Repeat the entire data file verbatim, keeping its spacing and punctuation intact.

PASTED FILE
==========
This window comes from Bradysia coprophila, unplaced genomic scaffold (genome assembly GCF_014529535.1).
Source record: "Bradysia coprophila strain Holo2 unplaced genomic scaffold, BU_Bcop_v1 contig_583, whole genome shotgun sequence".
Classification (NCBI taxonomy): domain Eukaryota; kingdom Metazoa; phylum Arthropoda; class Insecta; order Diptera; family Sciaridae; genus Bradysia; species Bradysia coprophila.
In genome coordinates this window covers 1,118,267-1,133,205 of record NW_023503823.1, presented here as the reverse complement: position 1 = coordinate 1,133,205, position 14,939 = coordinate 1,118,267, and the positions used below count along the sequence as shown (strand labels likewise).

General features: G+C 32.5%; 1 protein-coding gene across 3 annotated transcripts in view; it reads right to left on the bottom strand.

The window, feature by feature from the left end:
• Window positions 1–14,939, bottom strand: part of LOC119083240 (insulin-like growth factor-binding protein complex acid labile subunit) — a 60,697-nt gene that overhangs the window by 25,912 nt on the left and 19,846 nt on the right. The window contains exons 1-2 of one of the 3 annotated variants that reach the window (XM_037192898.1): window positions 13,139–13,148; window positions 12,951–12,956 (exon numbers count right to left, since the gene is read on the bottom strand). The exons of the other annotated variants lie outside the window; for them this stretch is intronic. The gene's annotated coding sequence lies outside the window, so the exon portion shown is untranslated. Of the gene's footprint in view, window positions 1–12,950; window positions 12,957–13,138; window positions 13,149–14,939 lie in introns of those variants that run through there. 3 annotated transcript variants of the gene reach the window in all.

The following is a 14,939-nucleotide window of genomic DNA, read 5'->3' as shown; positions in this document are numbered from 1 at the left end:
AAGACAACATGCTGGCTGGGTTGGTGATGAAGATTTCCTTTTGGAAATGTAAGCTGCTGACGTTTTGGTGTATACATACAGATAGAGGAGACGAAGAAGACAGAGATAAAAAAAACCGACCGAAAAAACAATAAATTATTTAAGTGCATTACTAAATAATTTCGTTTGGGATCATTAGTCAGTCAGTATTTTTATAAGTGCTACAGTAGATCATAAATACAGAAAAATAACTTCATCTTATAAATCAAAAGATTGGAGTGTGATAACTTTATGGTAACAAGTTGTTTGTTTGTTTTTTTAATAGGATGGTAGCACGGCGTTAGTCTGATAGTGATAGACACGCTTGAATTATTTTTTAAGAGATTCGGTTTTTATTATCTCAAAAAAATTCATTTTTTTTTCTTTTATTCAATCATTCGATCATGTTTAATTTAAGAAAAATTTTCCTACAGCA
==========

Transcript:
This window comes from Bradysia coprophila, unplaced genomic scaffold (genome assembly GCF_014529535.1).
Source record: "Bradysia coprophila strain Holo2 unplaced genomic scaffold, BU_Bcop_v1 contig_583, whole genome shotgun sequence".
Classification (NCBI taxonomy): domain Eukaryota; kingdom Metazoa; phylum Arthropoda; class Insecta; order Diptera; family Sciaridae; genus Bradysia; species Bradysia coprophila.
In genome coordinates this window covers 1,118,267-1,133,205 of record NW_023503823.1, presented here as the reverse complement: position 1 = coordinate 1,133,205, position 14,939 = coordinate 1,118,267, and the positions used below count along the sequence as shown (strand labels likewise).

General features: G+C 32.5%; 1 protein-coding gene across 3 annotated transcripts in view; it reads right to left on the bottom strand.

The window, feature by feature from the left end:
• Window positions 1–14,939, bottom strand: part of LOC119083240 (insulin-like growth factor-binding protein complex acid labile subunit) — a 60,697-nt gene that overhangs the window by 25,912 nt on the left and 19,846 nt on the right. The window contains exons 1-2 of one of the 3 annotated variants that reach the window (XM_037192898.1): window positions 13,139–13,148; window positions 12,951–12,956 (exon numbers count right to left, since the gene is read on the bottom strand). The exons of the other annotated variants lie outside the window; for them this stretch is intronic. The gene's annotated coding sequence lies outside the window, so the exon portion shown is untranslated. Of the gene's footprint in view, window positions 1–12,950; window positions 12,957–13,138; window positions 13,149–14,939 lie in introns of those variants that run through there. 3 annotated transcript variants of the gene reach the window in all.

The following is a 14,939-nucleotide window of genomic DNA, read 5'->3' as shown; positions in this document are numbered from 1 at the left end:
AAGACAACATGCTGGCTGGGTTGGTGATGAAGATTTCCTTTTGGAAATGTAAGCTGCTGACGTTTTGGTGTATACATACAGATAGAGGAGACGAAGAAGACAGAGATAAAAAAAACCGACCGAAAAAACAATAAATTATTTAAGTGCATTACTAAATAATTTCGTTTGGGATCATTAGTCAGTCAGTATTTTTATAAGTGCTACAGTAGATCATAAATACAGAAAAATAACTTCATCTTATAAATCAAAAGATTGGAGTGTGATAACTTTATGGTAACAAGTTGTTTGTTTGTTTTTTTAATAGGATGGTAGCACGGCGTTAGTCTGATAGTGATAGACACGCTTGAATTATTTTTTAAGAGATTCGGTTTTTATTATCTCAAAAAAATTCATTTTTTTTTCTTTTATTCAATCATTCGATCATGTTTAATTTAAGAAAAATTTTCCTACAGCA